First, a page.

- - - - - - - - - -
ranking = 5.1706916682919E-5
keywords = american
(Clic here for more details about this article)

19/60. Primary hepatic leiomyosarcoma in a child with the acquired immunodeficiency syndrome.

    We report the first case of acquired immunodeficiency syndrome (AIDS)-related primary hepatic leiomyosarcoma in a 9-year-old girl. The pathologic diagnosis was made on a partial hepatectomy specimen and was confirmed by immunohistochemistry and electron microscopy. No human immunodeficiency virus-related nucleic acid was identified in tumor cells by in situ hybridization. review of the AIDS-related literature reveals a rising incidence of tumors of smooth muscle origin in human immunodeficiency virus-infected patients. This case study details the eighth pediatric AIDS patient with a tumor of smooth muscle origin and represents the 20th and the youngest patient with primary hepatic leiomyosarcoma to be reported in the world literature.
- - - - - - - - - -
ranking = 1.4440754809467E-5
keywords = world
(Clic here for more details about this article)

20/60. Nexus of infection with human immunodeficiency virus, pulmonary tuberculosis and visceral leishmaniasis: a case report from Bihar, india.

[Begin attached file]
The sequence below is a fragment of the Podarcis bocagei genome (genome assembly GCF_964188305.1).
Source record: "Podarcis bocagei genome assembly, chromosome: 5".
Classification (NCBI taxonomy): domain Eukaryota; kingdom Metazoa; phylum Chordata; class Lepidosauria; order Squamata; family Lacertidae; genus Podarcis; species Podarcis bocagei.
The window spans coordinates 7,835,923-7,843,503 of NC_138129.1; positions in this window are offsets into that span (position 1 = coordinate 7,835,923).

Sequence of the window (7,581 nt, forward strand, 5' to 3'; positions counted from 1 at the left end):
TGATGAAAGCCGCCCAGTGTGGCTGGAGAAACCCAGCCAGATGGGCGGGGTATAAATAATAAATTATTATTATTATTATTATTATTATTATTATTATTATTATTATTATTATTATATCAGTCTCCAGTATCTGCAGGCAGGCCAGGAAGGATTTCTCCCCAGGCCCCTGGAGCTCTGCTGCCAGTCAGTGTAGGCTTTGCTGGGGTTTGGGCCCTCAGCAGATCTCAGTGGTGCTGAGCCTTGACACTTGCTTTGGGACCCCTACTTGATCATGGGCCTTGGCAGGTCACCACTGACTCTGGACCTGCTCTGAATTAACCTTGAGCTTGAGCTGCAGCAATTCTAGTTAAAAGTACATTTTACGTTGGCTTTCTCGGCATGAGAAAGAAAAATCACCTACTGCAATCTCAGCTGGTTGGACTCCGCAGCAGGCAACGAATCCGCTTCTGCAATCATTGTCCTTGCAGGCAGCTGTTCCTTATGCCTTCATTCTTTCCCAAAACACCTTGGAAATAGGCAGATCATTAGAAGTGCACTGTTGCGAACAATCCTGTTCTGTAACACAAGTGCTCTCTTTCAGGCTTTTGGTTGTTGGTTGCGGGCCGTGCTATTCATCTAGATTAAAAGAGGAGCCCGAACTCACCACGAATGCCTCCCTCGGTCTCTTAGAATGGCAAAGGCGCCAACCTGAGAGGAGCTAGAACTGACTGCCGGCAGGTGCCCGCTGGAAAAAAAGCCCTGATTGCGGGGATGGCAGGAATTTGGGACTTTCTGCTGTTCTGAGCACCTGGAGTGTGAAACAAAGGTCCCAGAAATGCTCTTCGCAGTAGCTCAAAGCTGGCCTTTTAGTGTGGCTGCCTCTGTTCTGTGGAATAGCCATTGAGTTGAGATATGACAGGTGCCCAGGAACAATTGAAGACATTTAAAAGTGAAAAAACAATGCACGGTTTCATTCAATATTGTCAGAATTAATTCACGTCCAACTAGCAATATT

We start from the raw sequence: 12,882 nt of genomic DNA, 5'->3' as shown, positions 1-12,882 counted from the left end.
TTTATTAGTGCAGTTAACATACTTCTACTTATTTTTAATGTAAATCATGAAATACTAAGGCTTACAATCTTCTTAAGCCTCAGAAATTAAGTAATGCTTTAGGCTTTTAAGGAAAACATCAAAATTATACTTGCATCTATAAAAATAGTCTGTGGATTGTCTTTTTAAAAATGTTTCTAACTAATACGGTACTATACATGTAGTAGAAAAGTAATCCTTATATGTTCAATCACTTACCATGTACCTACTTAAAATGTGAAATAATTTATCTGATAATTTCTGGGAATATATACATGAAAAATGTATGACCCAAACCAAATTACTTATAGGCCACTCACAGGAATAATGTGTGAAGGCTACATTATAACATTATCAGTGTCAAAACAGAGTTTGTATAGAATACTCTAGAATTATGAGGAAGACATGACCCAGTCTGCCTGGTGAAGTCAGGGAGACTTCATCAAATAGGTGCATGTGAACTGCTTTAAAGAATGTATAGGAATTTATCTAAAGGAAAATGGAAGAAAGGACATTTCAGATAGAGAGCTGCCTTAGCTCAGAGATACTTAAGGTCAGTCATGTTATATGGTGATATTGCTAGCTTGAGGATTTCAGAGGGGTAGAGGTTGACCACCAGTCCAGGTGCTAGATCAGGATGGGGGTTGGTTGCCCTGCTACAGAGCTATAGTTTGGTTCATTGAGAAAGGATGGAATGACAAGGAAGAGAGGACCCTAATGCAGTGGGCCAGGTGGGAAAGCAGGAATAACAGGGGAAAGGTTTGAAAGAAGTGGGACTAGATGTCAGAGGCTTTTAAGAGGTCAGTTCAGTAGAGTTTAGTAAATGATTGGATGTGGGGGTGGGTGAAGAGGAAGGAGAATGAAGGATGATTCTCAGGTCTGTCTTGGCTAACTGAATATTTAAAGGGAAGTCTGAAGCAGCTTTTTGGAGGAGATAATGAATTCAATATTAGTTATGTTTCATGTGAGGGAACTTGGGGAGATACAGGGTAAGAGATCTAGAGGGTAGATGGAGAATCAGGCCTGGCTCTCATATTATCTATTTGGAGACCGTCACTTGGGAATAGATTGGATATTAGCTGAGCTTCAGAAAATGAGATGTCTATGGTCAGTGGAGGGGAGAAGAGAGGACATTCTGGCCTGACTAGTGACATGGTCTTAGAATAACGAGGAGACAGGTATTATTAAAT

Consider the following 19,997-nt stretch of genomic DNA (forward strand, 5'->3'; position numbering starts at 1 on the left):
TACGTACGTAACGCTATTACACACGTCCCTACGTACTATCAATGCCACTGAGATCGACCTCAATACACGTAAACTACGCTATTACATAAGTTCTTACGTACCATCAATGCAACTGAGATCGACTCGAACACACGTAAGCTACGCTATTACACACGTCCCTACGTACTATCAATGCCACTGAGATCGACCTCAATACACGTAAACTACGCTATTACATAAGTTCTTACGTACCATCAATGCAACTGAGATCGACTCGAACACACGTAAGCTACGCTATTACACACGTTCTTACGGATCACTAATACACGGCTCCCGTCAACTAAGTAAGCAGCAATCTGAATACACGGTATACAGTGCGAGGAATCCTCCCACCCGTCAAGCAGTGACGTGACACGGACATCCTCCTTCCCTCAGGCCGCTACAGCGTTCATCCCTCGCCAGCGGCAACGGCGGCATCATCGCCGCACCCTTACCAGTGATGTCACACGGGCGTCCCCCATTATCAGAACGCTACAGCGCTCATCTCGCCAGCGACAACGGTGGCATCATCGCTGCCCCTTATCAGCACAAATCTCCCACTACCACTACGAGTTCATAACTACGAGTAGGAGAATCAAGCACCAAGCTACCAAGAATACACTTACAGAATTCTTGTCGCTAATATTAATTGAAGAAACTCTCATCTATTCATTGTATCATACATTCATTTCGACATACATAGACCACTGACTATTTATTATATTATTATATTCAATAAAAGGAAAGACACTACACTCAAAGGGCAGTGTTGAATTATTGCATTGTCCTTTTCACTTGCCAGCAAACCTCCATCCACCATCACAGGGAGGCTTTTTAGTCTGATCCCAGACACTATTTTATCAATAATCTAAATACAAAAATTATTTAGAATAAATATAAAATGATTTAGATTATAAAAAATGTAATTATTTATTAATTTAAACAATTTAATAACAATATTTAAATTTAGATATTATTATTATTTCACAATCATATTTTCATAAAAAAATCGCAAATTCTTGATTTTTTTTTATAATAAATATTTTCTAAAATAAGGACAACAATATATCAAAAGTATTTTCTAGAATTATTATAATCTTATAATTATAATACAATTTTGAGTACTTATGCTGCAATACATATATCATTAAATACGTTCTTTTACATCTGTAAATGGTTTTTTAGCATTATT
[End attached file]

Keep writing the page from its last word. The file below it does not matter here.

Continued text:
A 37-year-old man was diagnosed as being infected with human immunodeficiency virus (hiv), tuberculosis (TB), tuberculoma of the brain, and visceral leishmaniasis (VL) at the Rajendra Memorial Institute of Medical Sciences in Bihar, india. He had taken anti-tuberculosis therapy (ATT) for two and a half months and had episodes of convulsions with loss of consciousness, tongue bites, and incontinence of urine. The results of a neurologic examination were normal except for a left plantar extensor. He was positive for both hiv-I (confirmed by Western blot) and VL (confirmed by splenic aspirate). Treatment was initiated with amphotericin b lipid complex, a four-drug regimen (rifampicin, isoniazid, ethambutol, and pyrazinamide) of ATT, highly active antiretroviral therapy, anti-convulsants, and other supportive therapies. A repeat computed tomography scan of the brain showed the disappearance of the lesion followed by gliosis. After six months, he was also cured of VL. The triad of infections (hiv, VL, and TB) is a real threat in Bihar as an emerging combination of diseases of public health importance. Keeping these facts in mind, efforts to develop simple and cost effective diagnostic techniques coupled with affordable therapeutic facilities are urgently needed in developing countries.
- - - - - - - - - -
ranking = 0.625
keywords = leishmaniasis
(Clic here for more details about this article)
<- Previous || Next ->


Leave a message about 'Acquired Immunodeficiency Syndrome'


We do not evaluate or guarantee the accuracy of any content in this site. Click here for the full disclaimer.